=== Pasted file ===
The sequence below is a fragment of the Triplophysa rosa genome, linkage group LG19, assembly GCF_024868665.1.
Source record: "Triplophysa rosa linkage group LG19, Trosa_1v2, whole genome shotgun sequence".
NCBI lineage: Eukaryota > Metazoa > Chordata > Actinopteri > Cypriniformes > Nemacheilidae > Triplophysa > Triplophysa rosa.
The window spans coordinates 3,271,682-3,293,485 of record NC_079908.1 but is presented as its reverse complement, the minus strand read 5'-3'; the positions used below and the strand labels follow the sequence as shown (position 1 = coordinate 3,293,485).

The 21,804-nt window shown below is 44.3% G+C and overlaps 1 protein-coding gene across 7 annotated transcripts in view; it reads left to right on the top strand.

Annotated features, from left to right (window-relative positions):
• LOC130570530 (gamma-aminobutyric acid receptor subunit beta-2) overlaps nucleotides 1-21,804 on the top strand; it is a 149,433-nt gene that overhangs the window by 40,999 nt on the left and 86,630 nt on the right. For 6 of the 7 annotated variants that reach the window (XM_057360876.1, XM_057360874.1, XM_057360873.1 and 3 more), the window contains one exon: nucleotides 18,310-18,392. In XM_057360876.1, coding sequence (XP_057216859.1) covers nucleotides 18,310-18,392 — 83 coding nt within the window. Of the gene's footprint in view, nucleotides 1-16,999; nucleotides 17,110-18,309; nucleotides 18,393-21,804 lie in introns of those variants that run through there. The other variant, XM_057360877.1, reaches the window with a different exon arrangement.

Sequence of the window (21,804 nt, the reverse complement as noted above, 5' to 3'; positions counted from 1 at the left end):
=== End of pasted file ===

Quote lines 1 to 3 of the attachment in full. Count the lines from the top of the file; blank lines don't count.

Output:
The sequence below is a fragment of the Triplophysa rosa genome, linkage group LG19, assembly GCF_024868665.1.
Source record: "Triplophysa rosa linkage group LG19, Trosa_1v2, whole genome shotgun sequence".
NCBI lineage: Eukaryota > Metazoa > Chordata > Actinopteri > Cypriniformes > Nemacheilidae > Triplophysa > Triplophysa rosa.